Hidden Danger of Combustible Dusts|
Article- July 2012 By Larson Electronics.com
Larson Electronics Quadpod Mounted Explosion Proof Metal Halide Light
Most operators within industrial production and processing facilities are familiar with the dangers posed by the presence of flammable gases, vapors and related chemicals or liquids. The presence of these compounds combined with the presence of potential ignition sources such as electric motors and lighting equipment that are common to industrial workspaces creates an extremely hazardous condition that could easily result in serious fires or violent explosions. Most workers are well aware of this danger, and indeed even those not familiar with industrial working conditions often understand the basic dangers of flammable gases and vapors. However, the explosive potential of dusts is often overlooked as many simply do not realize just how flammable almost any material can become when divided into fine particulates.
Combustible dusts pose the same risks of fire and explosion in an industrial setting as any other flammable compound. Everything from iron filings to sugar powders can contain a great deal of explosive potential , and when ignited can produce enough force to destroy entire facilities. For many operators in environments where combustible dusts are commonly present as a result of normal operations, prevention is a major component of any comprehensive program of protection against accidental ignitions. Worker education, frequent cleanup and dust containment, and proper installation and use of equipment approved for use in hazardous locations are some of the main methods of addressing the dangers of combustible dusts. Cleanup and removal of combustible dusts is a critical aspect of preventative safety, however, despite even the best practices can be harder to perform effectively than many realize.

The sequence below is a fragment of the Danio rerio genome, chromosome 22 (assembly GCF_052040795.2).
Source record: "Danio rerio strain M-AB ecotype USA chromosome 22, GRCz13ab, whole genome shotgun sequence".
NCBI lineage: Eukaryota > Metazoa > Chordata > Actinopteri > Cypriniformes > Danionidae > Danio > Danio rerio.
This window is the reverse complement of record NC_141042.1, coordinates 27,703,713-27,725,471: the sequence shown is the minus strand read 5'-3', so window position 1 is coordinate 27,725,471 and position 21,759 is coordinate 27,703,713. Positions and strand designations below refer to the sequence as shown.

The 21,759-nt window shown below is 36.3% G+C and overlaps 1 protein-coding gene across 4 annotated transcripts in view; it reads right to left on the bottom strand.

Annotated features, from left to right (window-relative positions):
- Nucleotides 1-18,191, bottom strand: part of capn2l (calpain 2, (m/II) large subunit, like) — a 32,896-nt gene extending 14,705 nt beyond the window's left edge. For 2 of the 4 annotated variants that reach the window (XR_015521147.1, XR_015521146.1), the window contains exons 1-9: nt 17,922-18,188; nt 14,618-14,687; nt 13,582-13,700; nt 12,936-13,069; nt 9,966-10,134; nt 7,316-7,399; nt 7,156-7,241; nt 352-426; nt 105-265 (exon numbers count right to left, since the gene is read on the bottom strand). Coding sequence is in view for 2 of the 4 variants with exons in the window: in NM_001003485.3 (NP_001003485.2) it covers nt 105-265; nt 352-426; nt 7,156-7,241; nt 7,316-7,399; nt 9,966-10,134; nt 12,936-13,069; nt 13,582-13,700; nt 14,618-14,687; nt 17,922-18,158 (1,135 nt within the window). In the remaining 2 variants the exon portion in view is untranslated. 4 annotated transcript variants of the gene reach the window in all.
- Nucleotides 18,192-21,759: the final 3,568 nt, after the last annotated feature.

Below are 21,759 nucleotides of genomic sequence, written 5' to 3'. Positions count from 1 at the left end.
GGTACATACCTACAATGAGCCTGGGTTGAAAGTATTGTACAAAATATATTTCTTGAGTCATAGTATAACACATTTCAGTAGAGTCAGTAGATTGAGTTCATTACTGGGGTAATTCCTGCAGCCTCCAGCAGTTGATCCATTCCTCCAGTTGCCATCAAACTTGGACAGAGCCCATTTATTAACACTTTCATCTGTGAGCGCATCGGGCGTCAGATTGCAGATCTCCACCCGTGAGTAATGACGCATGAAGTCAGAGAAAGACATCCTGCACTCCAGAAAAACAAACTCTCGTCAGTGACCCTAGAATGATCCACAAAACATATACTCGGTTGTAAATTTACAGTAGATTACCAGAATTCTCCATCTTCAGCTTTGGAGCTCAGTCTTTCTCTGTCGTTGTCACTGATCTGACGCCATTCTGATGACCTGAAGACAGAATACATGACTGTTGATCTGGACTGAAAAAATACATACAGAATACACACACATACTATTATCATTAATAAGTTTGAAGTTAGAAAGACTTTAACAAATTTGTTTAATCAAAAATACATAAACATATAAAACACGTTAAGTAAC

Any industrial process is going to rely on lighting, electrically power processing equipment, and large machinery for the bulk of operations. Such electrically powered equipment is necessary for operations, but also presents a potential source of ignition for flammable materials. As dusts are produced by the industrial process, it is important that dust be constantly removed from the work area, prevented from being suspended in the air, and the accumulation of dusts prevented. Despite the best practices, even with vacuum systems in place, workers frequently performing cleaning, and filtration systems constantly in operation, accumulation of dusts occurs. While an area may appear quite clean and free of any noticeable dust accumulation, it is the accumulation in areas that are not easily accessible which pose the hidden threat.
No matter how clean an operation is, dust is going to find its way into the surrounding atmosphere where it is then suspended and carried along to other locations. This suspended dust eventually settles onto equipment, behind equipment, into openings and spaces within and between machinery, and onto the top of light fixtures. Over time these accumulations can become significant, and eventually they pose a double edged threat that can quickly escalate into a serious incident with the right set of circumstances.